NEIL MANTHORP: Cricket’s bittereinders can’t see what they have become
Executives on the CSA board once served the game of cricket; now they expect the game to serve them
One of the greatest of the many wonders of Test cricket is the thrill of the draw when tail-enders dig in and fight as though their lives depended on the three stumps behind them. As the overs start running out, every ball becomes an event. Few sports offer such drama after five days, certainly not a team sport.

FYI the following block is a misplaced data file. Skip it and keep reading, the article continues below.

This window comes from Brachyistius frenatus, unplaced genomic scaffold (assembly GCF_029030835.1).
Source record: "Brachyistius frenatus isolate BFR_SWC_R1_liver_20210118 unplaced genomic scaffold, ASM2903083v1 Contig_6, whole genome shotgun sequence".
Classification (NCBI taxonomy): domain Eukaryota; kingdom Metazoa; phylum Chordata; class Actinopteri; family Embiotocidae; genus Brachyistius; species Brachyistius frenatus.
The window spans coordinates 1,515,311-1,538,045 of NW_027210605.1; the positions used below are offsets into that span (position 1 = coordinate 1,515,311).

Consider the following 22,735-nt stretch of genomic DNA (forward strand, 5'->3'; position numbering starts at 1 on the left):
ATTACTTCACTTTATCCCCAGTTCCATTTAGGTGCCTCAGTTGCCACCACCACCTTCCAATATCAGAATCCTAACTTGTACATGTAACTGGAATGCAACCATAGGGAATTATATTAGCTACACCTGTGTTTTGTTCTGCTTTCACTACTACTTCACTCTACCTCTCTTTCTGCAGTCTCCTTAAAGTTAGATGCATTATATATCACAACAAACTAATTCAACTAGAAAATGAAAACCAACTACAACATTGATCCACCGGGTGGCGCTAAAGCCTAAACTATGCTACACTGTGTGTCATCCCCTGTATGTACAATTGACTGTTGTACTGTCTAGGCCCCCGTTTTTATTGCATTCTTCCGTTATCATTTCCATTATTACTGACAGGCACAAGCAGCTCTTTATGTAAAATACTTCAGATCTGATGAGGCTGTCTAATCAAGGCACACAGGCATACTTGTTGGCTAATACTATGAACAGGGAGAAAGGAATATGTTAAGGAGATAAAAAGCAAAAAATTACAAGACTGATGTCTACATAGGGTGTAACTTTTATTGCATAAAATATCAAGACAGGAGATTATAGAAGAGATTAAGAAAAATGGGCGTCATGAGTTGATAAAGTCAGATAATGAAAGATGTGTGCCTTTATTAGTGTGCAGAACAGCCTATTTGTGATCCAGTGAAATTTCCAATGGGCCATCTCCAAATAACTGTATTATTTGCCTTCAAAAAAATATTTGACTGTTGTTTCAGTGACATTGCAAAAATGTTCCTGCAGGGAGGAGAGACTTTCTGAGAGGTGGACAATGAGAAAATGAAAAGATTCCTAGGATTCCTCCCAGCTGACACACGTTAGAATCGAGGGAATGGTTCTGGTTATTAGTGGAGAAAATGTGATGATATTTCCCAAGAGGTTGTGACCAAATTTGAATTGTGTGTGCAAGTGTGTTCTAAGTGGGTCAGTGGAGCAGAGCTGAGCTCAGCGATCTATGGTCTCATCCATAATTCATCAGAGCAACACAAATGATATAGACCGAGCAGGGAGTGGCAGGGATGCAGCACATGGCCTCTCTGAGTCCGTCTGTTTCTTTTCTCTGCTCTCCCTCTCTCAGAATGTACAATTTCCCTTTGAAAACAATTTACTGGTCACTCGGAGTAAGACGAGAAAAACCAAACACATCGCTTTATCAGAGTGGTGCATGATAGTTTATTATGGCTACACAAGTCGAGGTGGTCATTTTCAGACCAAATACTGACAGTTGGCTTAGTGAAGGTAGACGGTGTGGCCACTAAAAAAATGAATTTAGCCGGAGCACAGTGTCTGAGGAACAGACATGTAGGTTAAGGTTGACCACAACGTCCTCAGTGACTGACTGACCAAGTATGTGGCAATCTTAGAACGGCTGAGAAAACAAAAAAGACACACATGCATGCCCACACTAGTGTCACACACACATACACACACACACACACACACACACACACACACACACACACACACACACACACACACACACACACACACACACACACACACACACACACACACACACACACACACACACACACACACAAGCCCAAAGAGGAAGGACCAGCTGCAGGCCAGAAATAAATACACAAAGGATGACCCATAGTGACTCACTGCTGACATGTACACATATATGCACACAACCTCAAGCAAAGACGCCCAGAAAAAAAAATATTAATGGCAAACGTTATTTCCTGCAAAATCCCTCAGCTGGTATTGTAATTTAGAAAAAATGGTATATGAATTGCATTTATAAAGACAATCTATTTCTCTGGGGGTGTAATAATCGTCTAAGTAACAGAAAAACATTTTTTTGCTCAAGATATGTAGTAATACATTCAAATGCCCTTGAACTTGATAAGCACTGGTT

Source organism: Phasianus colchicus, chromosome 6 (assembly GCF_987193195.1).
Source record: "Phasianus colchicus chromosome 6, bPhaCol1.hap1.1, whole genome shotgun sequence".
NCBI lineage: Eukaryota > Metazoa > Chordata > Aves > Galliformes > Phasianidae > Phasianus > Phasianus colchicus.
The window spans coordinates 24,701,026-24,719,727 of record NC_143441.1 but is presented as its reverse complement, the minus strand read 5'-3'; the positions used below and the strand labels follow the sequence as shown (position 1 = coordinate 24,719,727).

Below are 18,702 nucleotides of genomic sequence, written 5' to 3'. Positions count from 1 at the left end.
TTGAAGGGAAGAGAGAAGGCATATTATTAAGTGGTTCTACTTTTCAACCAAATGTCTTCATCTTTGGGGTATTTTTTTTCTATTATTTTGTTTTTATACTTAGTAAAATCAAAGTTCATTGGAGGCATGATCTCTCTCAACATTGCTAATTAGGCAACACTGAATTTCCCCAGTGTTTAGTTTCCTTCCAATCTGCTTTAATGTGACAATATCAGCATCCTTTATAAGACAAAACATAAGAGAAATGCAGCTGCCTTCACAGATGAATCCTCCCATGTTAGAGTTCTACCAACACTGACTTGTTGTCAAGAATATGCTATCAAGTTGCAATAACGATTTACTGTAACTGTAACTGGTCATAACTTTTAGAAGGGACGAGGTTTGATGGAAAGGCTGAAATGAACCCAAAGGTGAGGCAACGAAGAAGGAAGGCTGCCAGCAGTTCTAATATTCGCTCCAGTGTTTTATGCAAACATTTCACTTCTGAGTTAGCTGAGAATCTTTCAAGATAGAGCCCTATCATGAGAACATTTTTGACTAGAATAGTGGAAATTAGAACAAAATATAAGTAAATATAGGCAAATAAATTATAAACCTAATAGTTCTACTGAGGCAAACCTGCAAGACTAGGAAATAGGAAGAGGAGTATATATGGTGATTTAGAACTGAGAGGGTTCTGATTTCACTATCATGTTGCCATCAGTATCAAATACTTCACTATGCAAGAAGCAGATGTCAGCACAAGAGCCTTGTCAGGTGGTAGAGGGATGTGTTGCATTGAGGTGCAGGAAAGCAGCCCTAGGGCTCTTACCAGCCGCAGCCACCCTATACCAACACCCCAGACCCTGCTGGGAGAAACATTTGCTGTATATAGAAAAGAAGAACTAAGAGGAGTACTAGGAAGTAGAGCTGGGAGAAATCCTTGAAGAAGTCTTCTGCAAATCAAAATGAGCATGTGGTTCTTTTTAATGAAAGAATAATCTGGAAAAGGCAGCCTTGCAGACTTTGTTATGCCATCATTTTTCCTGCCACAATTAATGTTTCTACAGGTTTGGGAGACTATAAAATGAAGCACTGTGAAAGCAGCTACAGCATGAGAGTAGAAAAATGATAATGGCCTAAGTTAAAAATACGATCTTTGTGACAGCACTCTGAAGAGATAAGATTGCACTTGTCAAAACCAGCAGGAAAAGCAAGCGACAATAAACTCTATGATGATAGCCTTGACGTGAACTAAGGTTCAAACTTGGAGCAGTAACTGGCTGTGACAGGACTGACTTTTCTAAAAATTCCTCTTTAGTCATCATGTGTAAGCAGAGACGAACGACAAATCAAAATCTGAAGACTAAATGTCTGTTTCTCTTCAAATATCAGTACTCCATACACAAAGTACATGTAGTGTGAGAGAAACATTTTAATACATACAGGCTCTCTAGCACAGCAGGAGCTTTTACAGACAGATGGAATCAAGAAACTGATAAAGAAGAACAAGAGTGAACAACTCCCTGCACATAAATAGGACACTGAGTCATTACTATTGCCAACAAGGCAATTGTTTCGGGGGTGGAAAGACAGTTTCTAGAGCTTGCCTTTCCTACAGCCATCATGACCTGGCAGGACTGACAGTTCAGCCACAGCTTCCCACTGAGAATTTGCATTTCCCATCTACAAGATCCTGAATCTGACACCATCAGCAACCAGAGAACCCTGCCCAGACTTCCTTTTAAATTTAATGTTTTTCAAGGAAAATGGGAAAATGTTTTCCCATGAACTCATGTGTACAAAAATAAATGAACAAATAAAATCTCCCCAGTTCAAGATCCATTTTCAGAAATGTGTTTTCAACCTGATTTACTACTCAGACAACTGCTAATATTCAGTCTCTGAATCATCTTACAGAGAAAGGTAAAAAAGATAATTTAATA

Eight years ago AB de Villiers played what is still my favourite innings: a boundaryless 33 from 220 balls in partnership with debutant Faf du Plessis, who made an unbeaten 110. It was the final day of the second Test against Australia and the school friends had started it with the scoreboard reading 76-4. That day’s newspapers were full of triumphant victory copy.